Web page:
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ARLINGTON, Va. — U.S. troops have until Oct. 3 to file claims for protective gear they had to buy, such as body armor, the Army announced Tuesday.

The Defense Department was still trying to determine how many servicemembers are eligible for reimbursement by Stars and Stripes’ deadline Thursday.

Servicemembers are eligible for up to $1,100 of reimbursement per item for buying protective gear if they did not receive equivalent protection from their unit and they deployed in support of Operation Enduring Freedom, Operation Iraqi Freedom or Operation Noble Eagle.

In June 2004, Congress authorized funding to pay back servicemembers who had bought their own gear after reports that troops, especially in the National Guard, were paying between $300 and $1,000 for body armor.

In October 2005, the Defense Department issued guidelines for how servicemembers can be reimbursed for items to include: Outer Tactical Vests, side plates, throat and groin protectors, knee pads, ballistic glasses and inspect repellant.

Information on the program is available at: www.jagcnet.army.mil.

Currently, more than 95 percent of the roughly 140 soldiers who have applied for reimbursement have had their claims approved, said Maj. Paul Cucuzzella, of the U.S. Army Claims Service at Fort Meade, Md.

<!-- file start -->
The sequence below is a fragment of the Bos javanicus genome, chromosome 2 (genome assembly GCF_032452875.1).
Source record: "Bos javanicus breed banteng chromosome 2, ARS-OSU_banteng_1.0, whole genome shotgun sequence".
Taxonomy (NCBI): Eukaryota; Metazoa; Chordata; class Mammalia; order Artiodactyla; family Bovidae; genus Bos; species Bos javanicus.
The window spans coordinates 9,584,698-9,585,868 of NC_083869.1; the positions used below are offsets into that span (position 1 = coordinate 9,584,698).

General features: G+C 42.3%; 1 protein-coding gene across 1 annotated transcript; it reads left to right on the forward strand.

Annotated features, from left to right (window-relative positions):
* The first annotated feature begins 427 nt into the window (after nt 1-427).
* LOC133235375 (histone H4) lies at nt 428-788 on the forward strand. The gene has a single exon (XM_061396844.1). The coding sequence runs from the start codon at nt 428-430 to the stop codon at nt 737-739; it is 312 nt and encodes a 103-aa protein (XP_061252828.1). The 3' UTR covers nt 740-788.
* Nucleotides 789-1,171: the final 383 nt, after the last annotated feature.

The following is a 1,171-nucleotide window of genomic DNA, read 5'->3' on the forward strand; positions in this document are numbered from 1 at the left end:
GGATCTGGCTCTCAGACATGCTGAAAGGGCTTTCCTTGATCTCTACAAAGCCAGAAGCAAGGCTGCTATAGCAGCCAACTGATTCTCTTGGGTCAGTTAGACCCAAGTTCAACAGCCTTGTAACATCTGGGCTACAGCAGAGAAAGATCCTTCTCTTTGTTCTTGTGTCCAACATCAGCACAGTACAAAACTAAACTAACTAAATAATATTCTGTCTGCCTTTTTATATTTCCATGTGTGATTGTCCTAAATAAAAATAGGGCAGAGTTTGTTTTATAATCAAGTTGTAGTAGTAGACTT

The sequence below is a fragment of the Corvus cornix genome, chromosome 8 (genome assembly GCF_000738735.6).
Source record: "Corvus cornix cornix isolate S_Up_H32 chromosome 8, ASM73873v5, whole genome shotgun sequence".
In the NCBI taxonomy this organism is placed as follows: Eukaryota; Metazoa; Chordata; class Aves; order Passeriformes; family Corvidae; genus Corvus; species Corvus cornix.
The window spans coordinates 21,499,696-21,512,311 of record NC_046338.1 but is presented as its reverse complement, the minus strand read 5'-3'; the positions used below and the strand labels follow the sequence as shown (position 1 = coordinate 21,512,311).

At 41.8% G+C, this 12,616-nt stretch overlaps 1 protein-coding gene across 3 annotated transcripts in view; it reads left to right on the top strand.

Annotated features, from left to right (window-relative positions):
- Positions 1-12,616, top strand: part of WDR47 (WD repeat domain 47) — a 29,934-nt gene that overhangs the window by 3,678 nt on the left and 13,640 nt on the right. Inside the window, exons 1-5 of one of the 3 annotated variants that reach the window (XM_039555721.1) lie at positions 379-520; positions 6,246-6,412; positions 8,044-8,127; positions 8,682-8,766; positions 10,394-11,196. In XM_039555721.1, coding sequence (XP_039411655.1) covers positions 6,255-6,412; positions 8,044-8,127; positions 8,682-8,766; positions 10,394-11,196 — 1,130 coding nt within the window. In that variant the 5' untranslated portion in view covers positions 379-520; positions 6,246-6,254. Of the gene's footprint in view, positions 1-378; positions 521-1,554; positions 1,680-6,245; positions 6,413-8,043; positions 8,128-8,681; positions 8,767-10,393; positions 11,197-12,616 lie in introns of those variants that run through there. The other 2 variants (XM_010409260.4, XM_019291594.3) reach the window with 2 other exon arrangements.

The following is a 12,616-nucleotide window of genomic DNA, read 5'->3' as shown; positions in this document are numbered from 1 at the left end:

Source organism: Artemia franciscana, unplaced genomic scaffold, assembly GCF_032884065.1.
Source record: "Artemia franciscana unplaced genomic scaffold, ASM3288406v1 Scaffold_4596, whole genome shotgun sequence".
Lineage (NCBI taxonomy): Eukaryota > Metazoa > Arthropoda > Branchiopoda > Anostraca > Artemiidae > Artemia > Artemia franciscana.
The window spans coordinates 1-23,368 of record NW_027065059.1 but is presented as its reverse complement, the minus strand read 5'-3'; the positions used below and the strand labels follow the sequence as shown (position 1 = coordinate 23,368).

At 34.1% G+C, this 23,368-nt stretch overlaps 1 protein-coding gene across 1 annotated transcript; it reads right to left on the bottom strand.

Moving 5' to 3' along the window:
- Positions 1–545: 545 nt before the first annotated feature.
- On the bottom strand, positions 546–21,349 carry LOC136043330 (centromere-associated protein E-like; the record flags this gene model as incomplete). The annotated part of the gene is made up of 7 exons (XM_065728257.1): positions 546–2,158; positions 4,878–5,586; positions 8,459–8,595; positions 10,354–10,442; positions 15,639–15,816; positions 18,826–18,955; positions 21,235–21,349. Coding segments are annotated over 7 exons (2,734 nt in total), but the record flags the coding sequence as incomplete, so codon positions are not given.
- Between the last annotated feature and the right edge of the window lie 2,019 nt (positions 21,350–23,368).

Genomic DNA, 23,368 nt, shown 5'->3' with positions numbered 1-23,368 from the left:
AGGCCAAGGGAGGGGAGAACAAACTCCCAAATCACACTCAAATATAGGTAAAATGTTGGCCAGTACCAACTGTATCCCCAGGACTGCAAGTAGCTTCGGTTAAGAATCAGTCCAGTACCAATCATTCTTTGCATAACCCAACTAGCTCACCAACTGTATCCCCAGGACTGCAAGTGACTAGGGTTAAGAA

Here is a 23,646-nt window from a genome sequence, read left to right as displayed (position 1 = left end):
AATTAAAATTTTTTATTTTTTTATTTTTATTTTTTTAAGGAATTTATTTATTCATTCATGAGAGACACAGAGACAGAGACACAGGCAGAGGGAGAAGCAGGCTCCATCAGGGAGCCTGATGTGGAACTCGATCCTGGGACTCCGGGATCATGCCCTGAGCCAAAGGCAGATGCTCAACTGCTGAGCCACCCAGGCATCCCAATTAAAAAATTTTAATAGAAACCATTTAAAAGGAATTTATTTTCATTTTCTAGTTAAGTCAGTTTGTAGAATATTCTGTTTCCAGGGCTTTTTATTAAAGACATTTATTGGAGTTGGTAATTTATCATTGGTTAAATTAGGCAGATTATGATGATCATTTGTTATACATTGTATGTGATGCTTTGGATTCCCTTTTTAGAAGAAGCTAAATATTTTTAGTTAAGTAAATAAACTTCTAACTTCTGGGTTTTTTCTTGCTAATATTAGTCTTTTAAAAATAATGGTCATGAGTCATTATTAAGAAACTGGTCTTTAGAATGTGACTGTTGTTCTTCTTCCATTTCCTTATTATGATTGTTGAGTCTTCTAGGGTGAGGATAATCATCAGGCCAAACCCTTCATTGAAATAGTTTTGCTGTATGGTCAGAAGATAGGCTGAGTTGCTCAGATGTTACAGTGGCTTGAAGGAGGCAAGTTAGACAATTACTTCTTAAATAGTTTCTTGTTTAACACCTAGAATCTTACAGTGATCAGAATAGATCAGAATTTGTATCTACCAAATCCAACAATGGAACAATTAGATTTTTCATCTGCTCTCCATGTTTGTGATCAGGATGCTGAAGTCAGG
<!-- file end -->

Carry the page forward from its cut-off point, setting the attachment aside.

For the Marine Corps, fewer than a dozen Marines have been approved for reimbursement for protective gear, said Marine spokesman Capt. Jay Delarosa.

The number of Marines who have applied for reimbursement was unavailable on Thursday, Delarosa said.

“The Marines are getting exactly what they need for the mission from our supply system,” Delarosa said. “And the Marines, before they deploy, small unit leaders, it’s up to them to make sure they have the right equipment, and they’ve been doing a great job of it.”

Cucuzzella said the number of soldiers who have submitted claims has dropped since the beginning of the year, prompting the Army to put out a reminder to soldiers that the cut-off date is coming.

Those troops who are reimbursed are required to turn the gear they purchased over to Defense Department officials, unless the items are destroyed or otherwise unusable.

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